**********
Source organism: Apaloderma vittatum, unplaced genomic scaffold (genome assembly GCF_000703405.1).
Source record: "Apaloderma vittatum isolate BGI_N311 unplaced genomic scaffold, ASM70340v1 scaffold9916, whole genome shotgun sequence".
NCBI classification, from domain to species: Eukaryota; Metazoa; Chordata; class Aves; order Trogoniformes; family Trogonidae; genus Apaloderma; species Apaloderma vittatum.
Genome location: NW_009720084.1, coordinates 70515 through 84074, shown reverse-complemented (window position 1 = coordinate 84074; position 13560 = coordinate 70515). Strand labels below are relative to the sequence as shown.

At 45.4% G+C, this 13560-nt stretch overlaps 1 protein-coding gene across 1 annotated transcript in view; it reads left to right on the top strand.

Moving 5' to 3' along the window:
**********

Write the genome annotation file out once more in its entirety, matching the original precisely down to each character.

Source organism: Apaloderma vittatum, unplaced genomic scaffold (genome assembly GCF_000703405.1).
Source record: "Apaloderma vittatum isolate BGI_N311 unplaced genomic scaffold, ASM70340v1 scaffold9916, whole genome shotgun sequence".
NCBI classification, from domain to species: Eukaryota; Metazoa; Chordata; class Aves; order Trogoniformes; family Trogonidae; genus Apaloderma; species Apaloderma vittatum.
Genome location: NW_009720084.1, coordinates 70515 through 84074, shown reverse-complemented (window position 1 = coordinate 84074; position 13560 = coordinate 70515). Strand labels below are relative to the sequence as shown.

At 45.4% G+C, this 13560-nt stretch overlaps 1 protein-coding gene across 1 annotated transcript in view; it reads left to right on the top strand.

Moving 5' to 3' along the window: